“There are two key areas Family First needs to work on… one is to grow the party and offer alternative options for the constituents with a broad-based focus on [issues such as] the economy, jobs and health,” Brokenshire said.

“The other one is our core values… we obviously are not supportive of euthanasia or same sex marriage.”

Lambert told ABC 891: “I think Robert and I are gentlemen enough that if matters of policy come up we will have to determine whether we talk about this here [on radio] or in the confines of the party.”

If Brokenshire is successful, the party will then have to fill a second casual vacancy for his Upper House seat – which could, ironically, ensure that both he and Lambert end up with parliamentary berths in any event.

Meanwhile, the building union says hundreds of contractors owed money after the collapse of Day’s company are likely to get nothing once it is wound up.

The Masters Builders Association also fears for contractors and says more companies will collapse, because of the connected nature of the industry.

The Home Australia Group has been placed in liquidation after a bid to sell a 75 per cent stake to overseas interests fell through.

The Construction, Forestry, Mining and Energy Union says the collapse has left hundreds of contractors out of pocket and once they become creditors, “that generally means they get nothing”.

“It’s pretty devastating. He was one of the biggest home builders in the state,” CFMEU state secretary Aaron Cartledge said.

“For many of those contractors, we’re talking about mum and dad businesses with maybe an apprentice… for them to be owed $20,000, it’s a lot of money and it’s devastating for their families.”

The union said questions needed to be asked about Home Australia’s extensive use of contractors which prevented them getting access to protected entitlements, including redundancy payments and superannuation.

At the same time many of those contractors worked exclusively for Day’s companies and were “quasi-employees”, Cartledge said.

He said Senator Day should also be asked to explain why he ran in the recent federal election at a time when problems with his company were brewing.

Masters Builders SA chief executive Ian Markos also believed Home Australia’s contractors would “end up with virtually nothing” which would likely result in a number of small companies failing.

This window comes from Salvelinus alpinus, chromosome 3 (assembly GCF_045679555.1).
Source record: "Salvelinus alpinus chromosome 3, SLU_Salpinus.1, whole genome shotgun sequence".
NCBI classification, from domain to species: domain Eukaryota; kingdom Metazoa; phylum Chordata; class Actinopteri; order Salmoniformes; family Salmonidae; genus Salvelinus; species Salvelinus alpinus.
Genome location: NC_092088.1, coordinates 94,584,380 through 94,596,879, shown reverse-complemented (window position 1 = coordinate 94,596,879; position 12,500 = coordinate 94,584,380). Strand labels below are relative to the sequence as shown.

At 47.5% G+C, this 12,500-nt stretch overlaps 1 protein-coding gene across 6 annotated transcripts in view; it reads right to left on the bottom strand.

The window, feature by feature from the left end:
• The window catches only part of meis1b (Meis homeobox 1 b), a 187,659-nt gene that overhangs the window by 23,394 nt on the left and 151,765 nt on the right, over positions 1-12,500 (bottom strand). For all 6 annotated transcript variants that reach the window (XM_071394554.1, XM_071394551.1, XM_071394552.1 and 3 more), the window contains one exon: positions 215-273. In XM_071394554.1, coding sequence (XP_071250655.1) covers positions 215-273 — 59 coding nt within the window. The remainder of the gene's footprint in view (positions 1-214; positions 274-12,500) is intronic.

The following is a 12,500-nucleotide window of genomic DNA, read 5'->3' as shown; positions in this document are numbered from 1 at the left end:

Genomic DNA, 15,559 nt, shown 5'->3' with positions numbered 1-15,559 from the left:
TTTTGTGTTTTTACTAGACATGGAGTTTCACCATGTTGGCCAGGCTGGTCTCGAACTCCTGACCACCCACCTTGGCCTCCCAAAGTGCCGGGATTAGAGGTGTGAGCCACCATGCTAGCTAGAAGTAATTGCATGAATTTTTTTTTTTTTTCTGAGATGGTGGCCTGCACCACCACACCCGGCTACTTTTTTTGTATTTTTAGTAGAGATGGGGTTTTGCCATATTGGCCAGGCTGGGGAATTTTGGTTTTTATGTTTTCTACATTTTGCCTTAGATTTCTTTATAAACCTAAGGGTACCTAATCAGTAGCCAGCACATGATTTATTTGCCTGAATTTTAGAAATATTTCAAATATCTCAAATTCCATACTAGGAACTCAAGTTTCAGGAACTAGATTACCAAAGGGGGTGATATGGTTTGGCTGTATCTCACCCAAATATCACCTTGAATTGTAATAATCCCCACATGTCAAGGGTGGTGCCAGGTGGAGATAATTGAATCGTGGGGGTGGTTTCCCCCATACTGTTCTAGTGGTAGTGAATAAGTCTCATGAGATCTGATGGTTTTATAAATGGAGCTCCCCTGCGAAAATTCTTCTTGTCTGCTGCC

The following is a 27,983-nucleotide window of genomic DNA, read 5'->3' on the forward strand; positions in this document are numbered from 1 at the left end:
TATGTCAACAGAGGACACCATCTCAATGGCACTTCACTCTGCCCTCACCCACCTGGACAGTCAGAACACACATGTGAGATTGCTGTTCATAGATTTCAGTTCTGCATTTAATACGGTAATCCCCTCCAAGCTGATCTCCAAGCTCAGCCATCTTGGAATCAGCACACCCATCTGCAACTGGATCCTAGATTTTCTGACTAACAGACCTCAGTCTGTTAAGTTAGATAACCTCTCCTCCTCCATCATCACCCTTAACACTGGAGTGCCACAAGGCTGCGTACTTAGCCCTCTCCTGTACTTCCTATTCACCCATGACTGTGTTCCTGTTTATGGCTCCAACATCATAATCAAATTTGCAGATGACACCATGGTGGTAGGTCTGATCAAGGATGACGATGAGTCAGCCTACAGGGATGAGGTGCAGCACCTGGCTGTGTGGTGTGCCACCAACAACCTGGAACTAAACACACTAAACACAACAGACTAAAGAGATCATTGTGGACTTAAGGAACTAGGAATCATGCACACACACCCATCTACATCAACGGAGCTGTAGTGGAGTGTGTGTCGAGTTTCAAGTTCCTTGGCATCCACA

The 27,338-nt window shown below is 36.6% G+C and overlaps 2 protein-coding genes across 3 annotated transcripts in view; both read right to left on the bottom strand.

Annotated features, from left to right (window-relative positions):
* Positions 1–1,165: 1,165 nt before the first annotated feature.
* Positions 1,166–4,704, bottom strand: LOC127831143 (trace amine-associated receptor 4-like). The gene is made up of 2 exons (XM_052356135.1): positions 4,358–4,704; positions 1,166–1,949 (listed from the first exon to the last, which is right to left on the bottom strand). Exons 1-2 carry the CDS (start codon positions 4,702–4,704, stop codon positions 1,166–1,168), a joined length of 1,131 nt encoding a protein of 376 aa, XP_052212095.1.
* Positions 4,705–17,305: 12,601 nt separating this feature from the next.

“It shows how connected the building industry is, but also how challenging it can be,” Markos said.

But he warned against using the collapse to change the laws related to security of payments as a knee-jerk reaction.

“The best outcomes must be thought out carefully and not raised off the cuff,” he said.

Also today, Greens senator Lee Rhiannon said Bob Day had questions to answer about his payments to Family First, with more than 200 homes now left unfinished.

“The people who had been left high and dry by his building company were forced to watch as Senator Day bankrolled his own political career,” she said.

“You can see why the public cynicism and contempt runs deep.”

It is likely liquidators McGrathNicol will examine the political payments as part of its investigation into the management of the group.

The Greens asked the Australian Electoral Commission in June to examine what Senator Rhiannon described as “irregularities” in donations and loans to Family First.

The AEC was asked to look at the the terms and conditions of the loans provided by Day.

Electoral commission returns record $938,975 in payments from Senator Day or his private company to Family First between 2010/11 and 2014/15.

An amount of $381,775 in 2012/13 hasn’t been recorded as either a “donation” or “other receipt” in Family First’s return.

The party’s 2011/12 return originally showed $57,360 in total debts to “B Day”.

An amended return submitted 18 months later disclosed total debts of $1.089 million to “Robert John Day”.

The 2012/13 return records $1.471 million being owed to “B & B Day Pty Ltd”.

The 2013/14 return records no debt owed to Senator Day or the company.

Senator Rhiannon said it would have been expected Family First would have made payments of at least $1.47 million to pay off the loan, but the disclosure only recorded $1.19 million in payments.

The AEC said in its response to Senator Rhiannon’s query it undertook a “regular program to examine disclosure returns” and information such as that provided by the Greens would be considered.

“Should any matters arise from an examination of a party they would be raised directly with that party,” it said.

There are instructions on the AEC’s disclosure form requesting parties to classify payments as donations or receipts, but there is no legal requirement to do so.

Hood told InDaily that, despite reports suggesting otherwise, “no donations were made from any of Bob Day’s companies to Family First”.

“Although it’s been reported there have been donations, that’s false,” he insisted.

“It’s important that people understand the business operates completely separate from the political party.”

-with AAP